And it's true; some people do drive like idiots because they aren't used to this weather. I sure wasn't used to it; this was my first time driving in these conditions. I sure tried not to drive like an idiot, but I also tried to give grace to those who did.

Thanks to the people who directed me on how to get my car up the hill when I was spinning and scared, and to everyone else who stopped to see if they could help someone. This is a great display of community in Seattle.

Posted by Amber at 06:37 PM, Nov 28, 2006


Made it to work in Georgetown in the same amount of time I always do from West Seattle. Several others also showed up. We worked like crazy. The boss ordered in pizza. The pizza guy made it to our building. The produce was fresh at PCC when I stopped by on my way home and the clerks were cheerful and efficient. The West Seattle Schucks, however, sold out their last windshield scraper a half an hour before I got there and I intend to lawyer-up and go howling after them for it because no Schuck's store in ALASKA or WISCONSIN would expect me to continue scraping my windshield with a credit card in the midst of a dire natural onslaught such as that under which we currently labor.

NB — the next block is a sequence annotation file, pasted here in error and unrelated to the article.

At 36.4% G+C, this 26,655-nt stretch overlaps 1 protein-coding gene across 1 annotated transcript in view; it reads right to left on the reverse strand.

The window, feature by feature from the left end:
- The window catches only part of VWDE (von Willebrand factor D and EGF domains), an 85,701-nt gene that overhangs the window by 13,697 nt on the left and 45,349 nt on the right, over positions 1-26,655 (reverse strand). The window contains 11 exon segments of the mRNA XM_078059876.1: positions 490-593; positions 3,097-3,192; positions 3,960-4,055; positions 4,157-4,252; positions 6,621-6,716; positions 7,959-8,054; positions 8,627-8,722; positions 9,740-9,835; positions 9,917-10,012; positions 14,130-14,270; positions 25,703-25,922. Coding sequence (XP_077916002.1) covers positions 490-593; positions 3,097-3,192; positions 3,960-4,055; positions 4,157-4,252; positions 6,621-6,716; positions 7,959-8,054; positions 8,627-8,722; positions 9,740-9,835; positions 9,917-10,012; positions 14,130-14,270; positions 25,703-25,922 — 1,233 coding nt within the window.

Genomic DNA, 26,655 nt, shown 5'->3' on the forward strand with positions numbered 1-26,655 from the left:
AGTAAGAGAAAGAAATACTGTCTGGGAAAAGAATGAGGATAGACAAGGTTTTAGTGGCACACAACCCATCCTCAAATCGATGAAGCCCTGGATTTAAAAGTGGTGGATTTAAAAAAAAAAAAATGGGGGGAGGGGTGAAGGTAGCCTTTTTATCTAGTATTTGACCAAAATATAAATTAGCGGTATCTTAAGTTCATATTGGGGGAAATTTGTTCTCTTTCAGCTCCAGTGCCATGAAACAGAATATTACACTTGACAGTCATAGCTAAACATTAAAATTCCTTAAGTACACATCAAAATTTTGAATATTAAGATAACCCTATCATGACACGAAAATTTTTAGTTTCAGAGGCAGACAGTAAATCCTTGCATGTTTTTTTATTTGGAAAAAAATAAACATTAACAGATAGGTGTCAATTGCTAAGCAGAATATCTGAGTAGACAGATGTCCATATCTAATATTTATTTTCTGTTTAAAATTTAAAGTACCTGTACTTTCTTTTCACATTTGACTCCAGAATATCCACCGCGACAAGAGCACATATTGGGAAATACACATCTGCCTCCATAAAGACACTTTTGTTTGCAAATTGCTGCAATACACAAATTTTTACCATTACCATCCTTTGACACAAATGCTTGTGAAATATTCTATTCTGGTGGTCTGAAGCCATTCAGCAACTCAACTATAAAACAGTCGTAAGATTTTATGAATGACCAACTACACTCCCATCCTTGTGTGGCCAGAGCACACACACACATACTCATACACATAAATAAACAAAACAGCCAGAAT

Posted by Carol at 06:38 PM, Nov 28, 2006